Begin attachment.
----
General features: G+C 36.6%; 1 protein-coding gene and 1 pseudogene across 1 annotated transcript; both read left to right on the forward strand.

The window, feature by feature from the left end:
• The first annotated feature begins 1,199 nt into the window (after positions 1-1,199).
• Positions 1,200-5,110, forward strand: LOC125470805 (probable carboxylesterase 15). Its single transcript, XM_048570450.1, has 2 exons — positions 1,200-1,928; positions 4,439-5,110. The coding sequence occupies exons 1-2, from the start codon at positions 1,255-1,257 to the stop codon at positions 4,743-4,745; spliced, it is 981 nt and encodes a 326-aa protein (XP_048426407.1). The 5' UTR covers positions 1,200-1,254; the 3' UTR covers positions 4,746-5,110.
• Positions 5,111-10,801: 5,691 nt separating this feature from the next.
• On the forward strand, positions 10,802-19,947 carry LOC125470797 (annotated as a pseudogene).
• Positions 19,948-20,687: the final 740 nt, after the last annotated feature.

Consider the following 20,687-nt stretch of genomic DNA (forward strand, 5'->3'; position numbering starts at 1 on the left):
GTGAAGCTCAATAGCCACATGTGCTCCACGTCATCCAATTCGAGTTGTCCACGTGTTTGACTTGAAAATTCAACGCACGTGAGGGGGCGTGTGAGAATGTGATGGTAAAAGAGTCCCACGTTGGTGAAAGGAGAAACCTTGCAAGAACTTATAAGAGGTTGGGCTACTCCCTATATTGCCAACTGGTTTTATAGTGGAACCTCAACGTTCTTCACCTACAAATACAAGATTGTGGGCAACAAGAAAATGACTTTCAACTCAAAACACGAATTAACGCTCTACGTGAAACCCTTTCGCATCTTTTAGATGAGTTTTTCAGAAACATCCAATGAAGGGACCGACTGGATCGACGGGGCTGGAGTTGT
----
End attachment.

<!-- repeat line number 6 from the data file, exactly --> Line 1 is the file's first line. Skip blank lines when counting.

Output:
• On the forward strand, positions 10,802-19,947 carry LOC125470797 (annotated as a pseudogene).